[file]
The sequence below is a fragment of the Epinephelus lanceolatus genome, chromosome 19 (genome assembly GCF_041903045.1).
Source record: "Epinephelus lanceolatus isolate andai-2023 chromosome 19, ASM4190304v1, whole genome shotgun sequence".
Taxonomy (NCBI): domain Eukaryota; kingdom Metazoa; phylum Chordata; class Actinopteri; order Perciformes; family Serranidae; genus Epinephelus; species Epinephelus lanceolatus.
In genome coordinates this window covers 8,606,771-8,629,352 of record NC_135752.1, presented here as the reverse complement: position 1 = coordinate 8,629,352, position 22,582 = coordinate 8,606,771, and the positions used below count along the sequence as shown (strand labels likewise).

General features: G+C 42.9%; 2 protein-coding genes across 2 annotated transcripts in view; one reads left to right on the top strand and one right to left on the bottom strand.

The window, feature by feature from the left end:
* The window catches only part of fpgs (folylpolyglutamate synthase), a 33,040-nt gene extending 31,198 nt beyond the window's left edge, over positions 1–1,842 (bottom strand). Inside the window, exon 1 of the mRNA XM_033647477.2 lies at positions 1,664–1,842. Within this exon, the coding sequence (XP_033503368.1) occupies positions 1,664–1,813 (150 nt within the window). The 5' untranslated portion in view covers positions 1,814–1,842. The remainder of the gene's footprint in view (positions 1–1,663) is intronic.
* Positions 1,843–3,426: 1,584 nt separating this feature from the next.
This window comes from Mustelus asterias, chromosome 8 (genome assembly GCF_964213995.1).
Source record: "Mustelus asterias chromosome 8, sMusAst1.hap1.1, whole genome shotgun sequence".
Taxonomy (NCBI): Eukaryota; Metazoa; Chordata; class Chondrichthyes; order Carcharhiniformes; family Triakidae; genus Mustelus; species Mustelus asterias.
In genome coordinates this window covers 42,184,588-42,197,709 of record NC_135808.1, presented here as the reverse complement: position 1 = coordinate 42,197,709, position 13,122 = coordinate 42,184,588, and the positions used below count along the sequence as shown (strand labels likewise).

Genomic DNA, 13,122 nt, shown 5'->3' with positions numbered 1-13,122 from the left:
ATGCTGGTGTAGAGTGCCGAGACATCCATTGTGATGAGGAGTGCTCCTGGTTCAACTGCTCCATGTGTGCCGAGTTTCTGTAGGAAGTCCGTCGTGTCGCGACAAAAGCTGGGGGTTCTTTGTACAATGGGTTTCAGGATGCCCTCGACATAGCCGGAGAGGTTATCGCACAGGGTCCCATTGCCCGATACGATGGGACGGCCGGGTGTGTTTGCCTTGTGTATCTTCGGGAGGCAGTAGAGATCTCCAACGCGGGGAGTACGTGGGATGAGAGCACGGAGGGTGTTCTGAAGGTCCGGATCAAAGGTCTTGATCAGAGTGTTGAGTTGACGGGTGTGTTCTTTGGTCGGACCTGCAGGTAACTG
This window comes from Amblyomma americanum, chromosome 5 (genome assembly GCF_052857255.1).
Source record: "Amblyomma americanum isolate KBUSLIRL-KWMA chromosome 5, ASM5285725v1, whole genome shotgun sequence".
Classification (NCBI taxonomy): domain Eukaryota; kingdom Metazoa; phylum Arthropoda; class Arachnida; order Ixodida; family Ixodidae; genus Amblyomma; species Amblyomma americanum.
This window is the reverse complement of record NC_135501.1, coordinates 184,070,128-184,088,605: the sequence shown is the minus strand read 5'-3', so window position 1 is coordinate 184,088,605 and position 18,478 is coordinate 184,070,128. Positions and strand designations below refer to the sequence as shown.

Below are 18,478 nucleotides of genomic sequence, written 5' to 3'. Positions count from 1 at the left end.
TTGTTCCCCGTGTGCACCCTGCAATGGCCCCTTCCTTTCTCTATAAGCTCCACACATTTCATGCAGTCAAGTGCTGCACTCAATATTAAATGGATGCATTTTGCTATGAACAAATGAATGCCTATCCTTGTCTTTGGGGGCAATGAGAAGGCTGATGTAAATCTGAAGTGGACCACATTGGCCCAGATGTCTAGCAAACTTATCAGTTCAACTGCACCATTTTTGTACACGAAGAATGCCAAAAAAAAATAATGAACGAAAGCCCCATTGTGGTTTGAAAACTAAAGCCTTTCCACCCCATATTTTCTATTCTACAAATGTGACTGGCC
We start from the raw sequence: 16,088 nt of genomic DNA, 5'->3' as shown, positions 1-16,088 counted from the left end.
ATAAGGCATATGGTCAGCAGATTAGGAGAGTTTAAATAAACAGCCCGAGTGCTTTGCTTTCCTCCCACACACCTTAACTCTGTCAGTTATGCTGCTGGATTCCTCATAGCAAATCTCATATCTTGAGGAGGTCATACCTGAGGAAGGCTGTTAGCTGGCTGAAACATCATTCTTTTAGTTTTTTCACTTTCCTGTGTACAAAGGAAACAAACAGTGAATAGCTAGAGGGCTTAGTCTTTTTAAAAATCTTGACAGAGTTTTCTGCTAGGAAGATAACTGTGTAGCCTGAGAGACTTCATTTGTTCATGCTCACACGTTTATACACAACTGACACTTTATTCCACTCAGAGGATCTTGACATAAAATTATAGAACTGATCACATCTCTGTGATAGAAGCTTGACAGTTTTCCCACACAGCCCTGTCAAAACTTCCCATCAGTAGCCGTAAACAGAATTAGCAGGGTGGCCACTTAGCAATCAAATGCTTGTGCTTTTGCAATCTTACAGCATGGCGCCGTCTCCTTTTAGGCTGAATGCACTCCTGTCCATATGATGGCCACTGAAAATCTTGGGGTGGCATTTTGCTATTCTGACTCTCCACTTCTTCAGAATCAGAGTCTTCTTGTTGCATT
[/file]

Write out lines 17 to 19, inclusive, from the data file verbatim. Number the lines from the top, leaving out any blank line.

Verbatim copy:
Classification (NCBI taxonomy): domain Eukaryota; kingdom Metazoa; phylum Arthropoda; class Arachnida; order Ixodida; family Ixodidae; genus Amblyomma; species Amblyomma americanum.
This window is the reverse complement of record NC_135501.1, coordinates 184,070,128-184,088,605: the sequence shown is the minus strand read 5'-3', so window position 1 is coordinate 184,088,605 and position 18,478 is coordinate 184,070,128. Positions and strand designations below refer to the sequence as shown.

Below are 18,478 nucleotides of genomic sequence, written 5' to 3'. Positions count from 1 at the left end.